The attempt to trademark ‘social enterprise’ is mystifying
Peter Holbrook explains why Social Enterprise UK is leading the charge against attempts by Salesforce to trademark the term
Salesforce’s attempt to trademark ‘social enterprise’ and use the term to describe its products and services has mystified the social enterprise sector. It’s a term that has been used for well over a decade to describe a way of doing business that exists to tackle social and environmental problems. So why Salesforce has now decided to legally adopt the term is baffling to say the least.
As a sector, we’re proud to use the term social enterprise. It fittingly describes our unique approach to business – social enterprises are primarily driven by a social mission and reinvest the majority of profits in pursuit of that mission. We are not driven by public or private sector interests. Our sector is turning over billions and employing millions of people, creating wealth and social capital.
With the launch of Big Society Capital, the world’s first wholesale social investment intermediary, and the passing of the Social Value Act, we’re on the cusp of social enterprise entering the mainstream vocabulary in the UK. It’s already widely understood in the business world, and is firmly on the radar of multinationals including Google, Microsoft, Virgin and PwC. And opinion formers (the media) and decision makers (politicians) both in the UK and across Europe are increasingly interested in what our movement can deliver – practical solutions and innovative approaches.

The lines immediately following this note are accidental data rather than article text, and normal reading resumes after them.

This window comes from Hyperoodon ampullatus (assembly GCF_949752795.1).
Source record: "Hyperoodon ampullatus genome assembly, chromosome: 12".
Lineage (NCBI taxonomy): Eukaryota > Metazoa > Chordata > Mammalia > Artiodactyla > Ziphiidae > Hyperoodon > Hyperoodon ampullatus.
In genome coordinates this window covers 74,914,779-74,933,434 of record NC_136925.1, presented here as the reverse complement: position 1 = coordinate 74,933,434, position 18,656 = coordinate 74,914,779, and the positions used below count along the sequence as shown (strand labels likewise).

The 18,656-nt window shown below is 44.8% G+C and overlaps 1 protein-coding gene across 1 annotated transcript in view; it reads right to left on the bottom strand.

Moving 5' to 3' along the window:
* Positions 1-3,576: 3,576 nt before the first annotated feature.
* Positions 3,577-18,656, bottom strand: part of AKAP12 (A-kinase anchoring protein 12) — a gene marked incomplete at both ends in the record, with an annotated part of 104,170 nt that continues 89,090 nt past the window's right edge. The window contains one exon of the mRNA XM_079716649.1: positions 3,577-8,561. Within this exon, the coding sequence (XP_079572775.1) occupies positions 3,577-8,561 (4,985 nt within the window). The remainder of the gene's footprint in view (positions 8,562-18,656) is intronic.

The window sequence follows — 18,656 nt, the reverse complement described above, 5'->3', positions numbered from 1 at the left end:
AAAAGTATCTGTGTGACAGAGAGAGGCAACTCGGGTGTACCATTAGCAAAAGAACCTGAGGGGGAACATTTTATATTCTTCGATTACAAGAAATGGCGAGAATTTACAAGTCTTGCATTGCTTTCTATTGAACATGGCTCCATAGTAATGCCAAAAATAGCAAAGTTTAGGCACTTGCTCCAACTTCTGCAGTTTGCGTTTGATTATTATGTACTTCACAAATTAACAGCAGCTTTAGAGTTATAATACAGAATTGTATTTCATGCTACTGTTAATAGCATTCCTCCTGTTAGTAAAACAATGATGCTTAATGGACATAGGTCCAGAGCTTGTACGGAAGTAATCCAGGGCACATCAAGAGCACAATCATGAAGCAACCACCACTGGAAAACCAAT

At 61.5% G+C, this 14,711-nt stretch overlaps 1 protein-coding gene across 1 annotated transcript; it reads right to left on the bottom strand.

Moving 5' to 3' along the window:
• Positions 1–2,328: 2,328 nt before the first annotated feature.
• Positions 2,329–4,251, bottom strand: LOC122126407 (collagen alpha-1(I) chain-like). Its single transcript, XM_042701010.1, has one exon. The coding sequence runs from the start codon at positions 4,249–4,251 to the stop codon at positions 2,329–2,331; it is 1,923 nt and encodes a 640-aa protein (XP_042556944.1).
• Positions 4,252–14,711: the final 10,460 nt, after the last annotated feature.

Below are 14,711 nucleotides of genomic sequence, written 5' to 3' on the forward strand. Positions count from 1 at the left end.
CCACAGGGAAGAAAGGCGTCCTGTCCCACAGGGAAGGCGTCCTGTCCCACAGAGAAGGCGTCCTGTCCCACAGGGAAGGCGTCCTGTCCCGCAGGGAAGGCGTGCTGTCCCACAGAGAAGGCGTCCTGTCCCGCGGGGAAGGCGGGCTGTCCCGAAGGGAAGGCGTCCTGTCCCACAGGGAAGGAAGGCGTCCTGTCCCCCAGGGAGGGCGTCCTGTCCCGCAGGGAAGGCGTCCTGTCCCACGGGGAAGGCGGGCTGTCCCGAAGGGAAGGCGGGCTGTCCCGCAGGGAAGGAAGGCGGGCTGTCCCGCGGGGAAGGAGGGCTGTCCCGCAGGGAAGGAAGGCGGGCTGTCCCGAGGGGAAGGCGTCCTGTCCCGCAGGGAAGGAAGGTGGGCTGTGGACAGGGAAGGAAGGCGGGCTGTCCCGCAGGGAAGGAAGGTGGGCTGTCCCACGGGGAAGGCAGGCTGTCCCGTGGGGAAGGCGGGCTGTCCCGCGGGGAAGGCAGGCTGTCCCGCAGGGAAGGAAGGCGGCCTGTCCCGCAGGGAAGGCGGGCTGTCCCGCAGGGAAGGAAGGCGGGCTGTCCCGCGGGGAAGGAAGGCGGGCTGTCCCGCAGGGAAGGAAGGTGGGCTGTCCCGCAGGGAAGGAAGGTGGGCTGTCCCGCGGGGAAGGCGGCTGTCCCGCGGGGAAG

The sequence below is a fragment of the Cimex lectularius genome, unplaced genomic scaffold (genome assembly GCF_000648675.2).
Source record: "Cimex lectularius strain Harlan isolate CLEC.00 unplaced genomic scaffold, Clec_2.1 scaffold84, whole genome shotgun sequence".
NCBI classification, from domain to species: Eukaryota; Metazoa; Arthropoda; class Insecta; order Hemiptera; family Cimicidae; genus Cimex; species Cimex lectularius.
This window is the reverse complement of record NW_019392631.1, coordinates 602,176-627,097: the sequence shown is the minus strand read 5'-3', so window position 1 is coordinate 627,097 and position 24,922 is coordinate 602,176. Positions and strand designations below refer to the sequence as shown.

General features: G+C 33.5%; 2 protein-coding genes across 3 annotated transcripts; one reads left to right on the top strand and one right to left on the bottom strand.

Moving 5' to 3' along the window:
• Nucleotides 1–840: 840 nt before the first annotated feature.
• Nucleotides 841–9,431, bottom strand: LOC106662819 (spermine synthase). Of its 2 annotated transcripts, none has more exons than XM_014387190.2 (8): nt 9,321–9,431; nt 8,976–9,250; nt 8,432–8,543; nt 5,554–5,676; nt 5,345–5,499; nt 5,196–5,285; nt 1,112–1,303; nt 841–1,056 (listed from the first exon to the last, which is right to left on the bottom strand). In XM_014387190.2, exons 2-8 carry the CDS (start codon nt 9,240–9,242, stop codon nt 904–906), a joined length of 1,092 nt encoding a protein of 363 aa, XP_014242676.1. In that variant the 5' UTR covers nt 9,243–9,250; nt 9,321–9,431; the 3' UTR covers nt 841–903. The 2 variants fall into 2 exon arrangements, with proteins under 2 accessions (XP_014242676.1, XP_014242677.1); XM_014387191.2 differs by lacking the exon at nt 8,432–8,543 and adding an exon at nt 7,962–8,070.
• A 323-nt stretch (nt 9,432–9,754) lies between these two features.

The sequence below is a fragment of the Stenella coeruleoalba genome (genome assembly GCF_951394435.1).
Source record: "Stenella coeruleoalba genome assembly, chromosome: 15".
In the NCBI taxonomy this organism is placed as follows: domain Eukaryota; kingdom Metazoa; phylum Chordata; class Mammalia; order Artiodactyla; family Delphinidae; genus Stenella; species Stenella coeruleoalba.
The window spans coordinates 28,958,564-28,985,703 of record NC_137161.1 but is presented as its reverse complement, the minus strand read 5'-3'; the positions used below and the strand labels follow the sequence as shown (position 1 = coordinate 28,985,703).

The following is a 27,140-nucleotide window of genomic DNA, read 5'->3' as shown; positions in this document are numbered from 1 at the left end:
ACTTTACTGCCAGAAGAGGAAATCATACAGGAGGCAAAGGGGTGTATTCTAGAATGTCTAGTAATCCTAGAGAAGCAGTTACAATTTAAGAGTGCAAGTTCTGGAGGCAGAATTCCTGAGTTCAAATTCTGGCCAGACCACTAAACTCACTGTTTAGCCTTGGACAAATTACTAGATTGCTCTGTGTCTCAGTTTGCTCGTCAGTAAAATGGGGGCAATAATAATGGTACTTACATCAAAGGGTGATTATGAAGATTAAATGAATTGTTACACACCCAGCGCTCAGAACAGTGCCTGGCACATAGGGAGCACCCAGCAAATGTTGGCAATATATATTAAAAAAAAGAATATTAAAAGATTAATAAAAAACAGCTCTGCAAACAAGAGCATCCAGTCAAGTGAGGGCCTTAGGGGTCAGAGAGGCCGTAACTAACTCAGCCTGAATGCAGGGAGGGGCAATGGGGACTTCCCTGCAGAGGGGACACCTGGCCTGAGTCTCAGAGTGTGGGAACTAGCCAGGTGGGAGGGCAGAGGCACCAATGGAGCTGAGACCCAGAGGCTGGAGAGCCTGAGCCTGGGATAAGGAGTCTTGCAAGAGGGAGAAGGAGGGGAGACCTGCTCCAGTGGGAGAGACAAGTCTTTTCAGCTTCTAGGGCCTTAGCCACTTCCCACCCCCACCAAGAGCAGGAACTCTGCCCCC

The social enterprise sector is only going to grow, both at home and abroad.
Attempts by Salesforce to derail the social enterprise term from its meaning are likely to confuse people at this critical time — a move which is dangerous to the people, communities and organisations we’re trying to help.
At Social Enterprise UK, we’re mobilising the sector and have already initiated talks with social enterprise networks across the world about the launch of a wider campaign to protect the ‘social enterprise’ term on behalf of the global movement.
That said, I hope it doesn’t get to that and remain optimistic that we can open up a positive dialogue with Salesforce to ensure that the term ‘social enterprise’ is not appropriated for private gain.